These high-altitude destinations are bound by geography, spirituality, and something more – an intangible richness of experience that revolves around dramatic landscapes and traditional cultures that date back centuries.
The Himalayan countries of Bhutan, Nepal and Tibet have been largely isolated from the outside world for centuries due to their unique location carved out of the fabled mountain range. Today, each nation struggles to balance all the modern world has to offer while age-old customs of Buddhism and Hinduism are still practiced in remote mountain villages and colorful monasteries throughout the Himalayan region. Few countries in the world inspire deeper reflection on the meaning of life and the pursuit of happiness than the tiny Kingdom of Bhutan. Bhutan’s King announced to the world that his country would abandon the metric of gross national product (GNP) as a measure of development success, and replace it with Bhutan’s own Gross National Happiness (GNH), which also measures well-being and happiness as indicators of progress. More than 50% of Bhutan is protected under national parks and reserves. The country is also committed to sustainable agriculture that supports biodiversity, with a goal of becoming the first nation in the world to have 100% organic agricultural production.
Nepal’s remote hamlets, its Buddhist stupas draped in prayer flags, and its traditional culture, at times, seem almost immune to modernity. It is a trekker’s paradise which includes eight of the world’s ten tallest mountains – including the highest point on earth: Mount Everest. Nepal also is home to the medieval city of Bhaktapur. The wild Royal Chitwan National Park, a UNESCO World Heritage Site, offers a rare chance to glimpse in the wilderness the endangered royal Bengal tiger, the rare one-horned rhinoceros or the golden monitor lizard. Tibet has its own complex story to tell.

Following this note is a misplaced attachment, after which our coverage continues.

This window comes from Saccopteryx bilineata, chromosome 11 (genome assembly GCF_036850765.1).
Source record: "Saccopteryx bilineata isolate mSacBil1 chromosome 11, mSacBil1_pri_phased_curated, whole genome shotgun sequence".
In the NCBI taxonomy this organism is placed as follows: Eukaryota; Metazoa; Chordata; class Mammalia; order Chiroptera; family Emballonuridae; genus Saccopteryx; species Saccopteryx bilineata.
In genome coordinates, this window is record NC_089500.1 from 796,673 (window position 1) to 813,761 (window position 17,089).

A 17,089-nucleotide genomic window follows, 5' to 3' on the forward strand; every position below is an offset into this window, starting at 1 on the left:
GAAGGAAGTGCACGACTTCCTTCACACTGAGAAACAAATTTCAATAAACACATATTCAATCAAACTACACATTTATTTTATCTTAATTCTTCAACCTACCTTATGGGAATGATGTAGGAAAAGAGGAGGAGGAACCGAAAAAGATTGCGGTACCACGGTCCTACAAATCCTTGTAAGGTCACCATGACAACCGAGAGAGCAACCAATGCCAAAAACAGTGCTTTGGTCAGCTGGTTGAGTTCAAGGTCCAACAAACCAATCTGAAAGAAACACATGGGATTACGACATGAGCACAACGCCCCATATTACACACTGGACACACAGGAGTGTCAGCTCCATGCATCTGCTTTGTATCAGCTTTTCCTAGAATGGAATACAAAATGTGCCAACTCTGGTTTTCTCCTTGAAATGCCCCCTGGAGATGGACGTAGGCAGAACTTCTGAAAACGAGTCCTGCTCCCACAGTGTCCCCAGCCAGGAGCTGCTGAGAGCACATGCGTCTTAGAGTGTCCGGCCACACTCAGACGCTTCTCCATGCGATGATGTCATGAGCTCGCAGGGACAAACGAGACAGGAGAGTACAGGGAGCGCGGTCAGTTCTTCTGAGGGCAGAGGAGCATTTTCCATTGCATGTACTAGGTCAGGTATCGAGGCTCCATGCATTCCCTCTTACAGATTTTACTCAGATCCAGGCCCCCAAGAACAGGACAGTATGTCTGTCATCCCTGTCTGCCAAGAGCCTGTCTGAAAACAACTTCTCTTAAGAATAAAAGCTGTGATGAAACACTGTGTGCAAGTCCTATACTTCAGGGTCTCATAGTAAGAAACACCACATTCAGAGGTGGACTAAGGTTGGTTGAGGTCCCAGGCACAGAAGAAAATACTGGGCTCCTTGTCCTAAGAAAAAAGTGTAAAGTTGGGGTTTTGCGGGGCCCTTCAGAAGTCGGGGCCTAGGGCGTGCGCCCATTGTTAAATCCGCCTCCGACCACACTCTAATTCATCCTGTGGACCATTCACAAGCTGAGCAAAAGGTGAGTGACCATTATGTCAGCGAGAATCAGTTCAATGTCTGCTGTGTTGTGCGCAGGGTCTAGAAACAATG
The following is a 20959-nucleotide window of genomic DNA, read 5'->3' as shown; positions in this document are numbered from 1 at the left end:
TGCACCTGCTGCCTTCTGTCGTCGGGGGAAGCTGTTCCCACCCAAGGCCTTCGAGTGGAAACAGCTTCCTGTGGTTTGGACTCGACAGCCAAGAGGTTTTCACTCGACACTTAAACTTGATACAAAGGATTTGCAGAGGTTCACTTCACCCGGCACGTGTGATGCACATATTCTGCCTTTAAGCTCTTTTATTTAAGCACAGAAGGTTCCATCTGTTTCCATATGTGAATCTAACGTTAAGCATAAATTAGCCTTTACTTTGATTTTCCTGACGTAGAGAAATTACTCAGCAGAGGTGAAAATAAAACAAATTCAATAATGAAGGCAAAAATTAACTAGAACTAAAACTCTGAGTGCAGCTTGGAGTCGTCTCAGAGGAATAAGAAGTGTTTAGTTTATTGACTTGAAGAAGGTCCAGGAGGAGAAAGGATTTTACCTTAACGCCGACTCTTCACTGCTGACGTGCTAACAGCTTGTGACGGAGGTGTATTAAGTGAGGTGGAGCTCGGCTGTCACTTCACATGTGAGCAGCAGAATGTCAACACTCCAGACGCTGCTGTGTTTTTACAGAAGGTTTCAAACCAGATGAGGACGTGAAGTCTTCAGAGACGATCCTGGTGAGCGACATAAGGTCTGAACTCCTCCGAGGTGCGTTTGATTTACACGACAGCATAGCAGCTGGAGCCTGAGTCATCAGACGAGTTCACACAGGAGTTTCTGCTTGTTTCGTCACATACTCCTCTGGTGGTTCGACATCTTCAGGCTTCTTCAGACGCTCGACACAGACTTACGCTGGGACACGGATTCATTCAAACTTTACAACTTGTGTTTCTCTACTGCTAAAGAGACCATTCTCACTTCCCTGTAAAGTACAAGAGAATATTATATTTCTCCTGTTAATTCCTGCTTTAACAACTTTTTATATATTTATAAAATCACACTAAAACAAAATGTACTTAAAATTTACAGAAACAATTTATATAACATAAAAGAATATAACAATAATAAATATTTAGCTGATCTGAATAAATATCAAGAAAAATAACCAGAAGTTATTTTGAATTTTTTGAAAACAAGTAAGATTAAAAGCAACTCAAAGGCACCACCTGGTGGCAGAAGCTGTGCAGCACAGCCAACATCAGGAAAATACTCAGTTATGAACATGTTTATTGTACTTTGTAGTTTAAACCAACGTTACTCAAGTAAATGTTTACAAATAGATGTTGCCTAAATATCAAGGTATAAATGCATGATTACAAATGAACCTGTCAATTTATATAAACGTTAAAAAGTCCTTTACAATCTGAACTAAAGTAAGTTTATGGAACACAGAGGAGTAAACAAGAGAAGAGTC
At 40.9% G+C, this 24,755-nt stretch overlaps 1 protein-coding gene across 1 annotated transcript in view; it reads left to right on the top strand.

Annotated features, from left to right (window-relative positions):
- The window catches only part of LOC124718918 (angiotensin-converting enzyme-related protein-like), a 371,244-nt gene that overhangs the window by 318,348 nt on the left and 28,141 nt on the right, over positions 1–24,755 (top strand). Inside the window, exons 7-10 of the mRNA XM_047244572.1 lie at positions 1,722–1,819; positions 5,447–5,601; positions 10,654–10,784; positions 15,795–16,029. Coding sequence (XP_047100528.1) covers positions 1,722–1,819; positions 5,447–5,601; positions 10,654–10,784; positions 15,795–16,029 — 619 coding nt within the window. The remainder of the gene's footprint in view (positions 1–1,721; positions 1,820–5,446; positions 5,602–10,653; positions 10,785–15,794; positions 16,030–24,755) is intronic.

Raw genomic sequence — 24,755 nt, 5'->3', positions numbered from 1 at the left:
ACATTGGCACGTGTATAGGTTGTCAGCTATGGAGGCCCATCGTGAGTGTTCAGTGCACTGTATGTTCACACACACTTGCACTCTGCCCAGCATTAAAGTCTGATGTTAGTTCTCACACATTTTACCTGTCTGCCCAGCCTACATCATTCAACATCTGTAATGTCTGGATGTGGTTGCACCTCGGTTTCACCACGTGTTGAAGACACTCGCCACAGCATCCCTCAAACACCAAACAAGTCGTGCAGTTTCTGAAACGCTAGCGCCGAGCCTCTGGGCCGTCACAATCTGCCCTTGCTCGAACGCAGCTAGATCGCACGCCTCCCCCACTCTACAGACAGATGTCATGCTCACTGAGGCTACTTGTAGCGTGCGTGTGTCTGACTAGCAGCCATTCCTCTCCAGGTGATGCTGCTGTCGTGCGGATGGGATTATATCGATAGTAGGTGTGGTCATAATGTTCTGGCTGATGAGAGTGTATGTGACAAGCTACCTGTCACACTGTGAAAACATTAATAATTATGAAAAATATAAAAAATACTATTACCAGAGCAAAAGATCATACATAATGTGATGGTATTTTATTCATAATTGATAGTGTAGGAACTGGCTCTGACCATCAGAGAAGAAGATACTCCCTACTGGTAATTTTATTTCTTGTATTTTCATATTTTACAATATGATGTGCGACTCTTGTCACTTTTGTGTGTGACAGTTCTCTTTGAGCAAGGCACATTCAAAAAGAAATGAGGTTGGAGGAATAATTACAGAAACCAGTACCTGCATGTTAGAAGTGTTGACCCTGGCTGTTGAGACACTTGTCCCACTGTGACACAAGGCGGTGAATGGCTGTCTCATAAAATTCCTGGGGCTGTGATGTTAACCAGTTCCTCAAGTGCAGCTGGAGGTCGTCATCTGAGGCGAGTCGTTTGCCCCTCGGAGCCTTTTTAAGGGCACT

While Tibetan Buddhism is a primary influence on the art, music, and festivals of the region, its architecture reflects Chinese and Indian influences. Lhasa is Tibet’s cultural seat and the capital of Tibet Autonomous Region. It is home to two UNESCO World Heritage Sites – Potala Palace and Norbulingka – former residences of the Dalai Lama. Lhasa also has a number of significant temples and monasteries, including Jokhang and Ramoche Temple. Tibet occupies the highest region on earth, with an average elevation of 4,900 meters/16,000 feet. The highest elevation is the summit of Mount Everest in Nepal, which rises 8,848 meters/29,029 feet above sea level.
Whether Bhutan, Nepal, or Tibet, each of these dynamic destinations allow travelers to experience traditional communities, delve into two of the world’s great religions, encounter genuinely friendly people, and trek extraordinary mountain trails.
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